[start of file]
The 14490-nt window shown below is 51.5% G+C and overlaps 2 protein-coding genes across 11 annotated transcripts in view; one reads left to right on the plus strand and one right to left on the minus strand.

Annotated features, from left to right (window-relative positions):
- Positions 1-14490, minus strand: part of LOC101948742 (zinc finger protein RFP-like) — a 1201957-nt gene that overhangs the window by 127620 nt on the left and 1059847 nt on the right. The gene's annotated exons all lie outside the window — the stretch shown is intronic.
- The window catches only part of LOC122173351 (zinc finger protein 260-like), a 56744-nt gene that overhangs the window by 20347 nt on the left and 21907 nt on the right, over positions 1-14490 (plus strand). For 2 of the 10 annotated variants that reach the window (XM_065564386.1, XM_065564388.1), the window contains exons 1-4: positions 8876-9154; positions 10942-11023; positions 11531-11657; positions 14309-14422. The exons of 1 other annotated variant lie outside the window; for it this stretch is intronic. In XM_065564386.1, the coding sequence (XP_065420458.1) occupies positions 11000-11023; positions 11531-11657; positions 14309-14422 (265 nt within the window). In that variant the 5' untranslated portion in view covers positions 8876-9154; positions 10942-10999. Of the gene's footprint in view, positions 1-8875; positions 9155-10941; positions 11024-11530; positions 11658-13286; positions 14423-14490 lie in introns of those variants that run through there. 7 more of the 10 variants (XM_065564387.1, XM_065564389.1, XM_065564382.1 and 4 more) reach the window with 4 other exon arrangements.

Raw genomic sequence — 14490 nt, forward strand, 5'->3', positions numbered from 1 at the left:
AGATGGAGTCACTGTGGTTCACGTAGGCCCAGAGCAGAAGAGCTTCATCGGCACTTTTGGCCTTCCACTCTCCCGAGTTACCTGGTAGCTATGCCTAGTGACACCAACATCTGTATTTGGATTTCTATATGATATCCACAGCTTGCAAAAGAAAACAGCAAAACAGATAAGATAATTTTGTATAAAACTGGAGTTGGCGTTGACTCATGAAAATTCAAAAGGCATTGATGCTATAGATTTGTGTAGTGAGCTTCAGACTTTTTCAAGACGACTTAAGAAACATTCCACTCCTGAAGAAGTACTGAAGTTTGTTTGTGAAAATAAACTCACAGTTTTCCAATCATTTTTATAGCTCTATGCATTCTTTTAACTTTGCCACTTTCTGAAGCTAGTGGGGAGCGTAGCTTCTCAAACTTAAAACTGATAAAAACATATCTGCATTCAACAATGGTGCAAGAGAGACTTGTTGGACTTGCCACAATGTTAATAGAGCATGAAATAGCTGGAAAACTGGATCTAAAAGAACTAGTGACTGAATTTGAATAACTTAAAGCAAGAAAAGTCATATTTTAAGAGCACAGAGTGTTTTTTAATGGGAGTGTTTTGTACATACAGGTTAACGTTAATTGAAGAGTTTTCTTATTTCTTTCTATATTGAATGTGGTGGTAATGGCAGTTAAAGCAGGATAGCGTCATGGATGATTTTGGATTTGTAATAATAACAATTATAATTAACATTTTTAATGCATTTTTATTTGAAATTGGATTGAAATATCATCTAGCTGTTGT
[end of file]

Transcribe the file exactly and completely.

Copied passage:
The 14490-nt window shown below is 51.5% G+C and overlaps 2 protein-coding genes across 11 annotated transcripts in view; one reads left to right on the plus strand and one right to left on the minus strand.

Annotated features, from left to right (window-relative positions):
- Positions 1-14490, minus strand: part of LOC101948742 (zinc finger protein RFP-like) — a 1201957-nt gene that overhangs the window by 127620 nt on the left and 1059847 nt on the right. The gene's annotated exons all lie outside the window — the stretch shown is intronic.
- The window catches only part of LOC122173351 (zinc finger protein 260-like), a 56744-nt gene that overhangs the window by 20347 nt on the left and 21907 nt on the right, over positions 1-14490 (plus strand). For 2 of the 10 annotated variants that reach the window (XM_065564386.1, XM_065564388.1), the window contains exons 1-4: positions 8876-9154; positions 10942-11023; positions 11531-11657; positions 14309-14422. The exons of 1 other annotated variant lie outside the window; for it this stretch is intronic. In XM_065564386.1, the coding sequence (XP_065420458.1) occupies positions 11000-11023; positions 11531-11657; positions 14309-14422 (265 nt within the window). In that variant the 5' untranslated portion in view covers positions 8876-9154; positions 10942-10999. Of the gene's footprint in view, positions 1-8875; positions 9155-10941; positions 11024-11530; positions 11658-13286; positions 14423-14490 lie in introns of those variants that run through there. 7 more of the 10 variants (XM_065564387.1, XM_065564389.1, XM_065564382.1 and 4 more) reach the window with 4 other exon arrangements.

Raw genomic sequence — 14490 nt, forward strand, 5'->3', positions numbered from 1 at the left:
AGATGGAGTCACTGTGGTTCACGTAGGCCCAGAGCAGAAGAGCTTCATCGGCACTTTTGGCCTTCCACTCTCCCGAGTTACCTGGTAGCTATGCCTAGTGACACCAACATCTGTATTTGGATTTCTATATGATATCCACAGCTTGCAAAAGAAAACAGCAAAACAGATAAGATAATTTTGTATAAAACTGGAGTTGGCGTTGACTCATGAAAATTCAAAAGGCATTGATGCTATAGATTTGTGTAGTGAGCTTCAGACTTTTTCAAGACGACTTAAGAAACATTCCACTCCTGAAGAAGTACTGAAGTTTGTTTGTGAAAATAAACTCACAGTTTTCCAATCATTTTTATAGCTCTATGCATTCTTTTAACTTTGCCACTTTCTGAAGCTAGTGGGGAGCGTAGCTTCTCAAACTTAAAACTGATAAAAACATATCTGCATTCAACAATGGTGCAAGAGAGACTTGTTGGACTTGCCACAATGTTAATAGAGCATGAAATAGCTGGAAAACTGGATCTAAAAGAACTAGTGACTGAATTTGAATAACTTAAAGCAAGAAAAGTCATATTTTAAGAGCACAGAGTGTTTTTTAATGGGAGTGTTTTGTACATACAGGTTAACGTTAATTGAAGAGTTTTCTTATTTCTTTCTATATTGAATGTGGTGGTAATGGCAGTTAAAGCAGGATAGCGTCATGGATGATTTTGGATTTGTAATAATAACAATTATAATTAACATTTTTAATGCATTTTTATTTGAAATTGGATTGAAATATCATCTAGCTGTTGT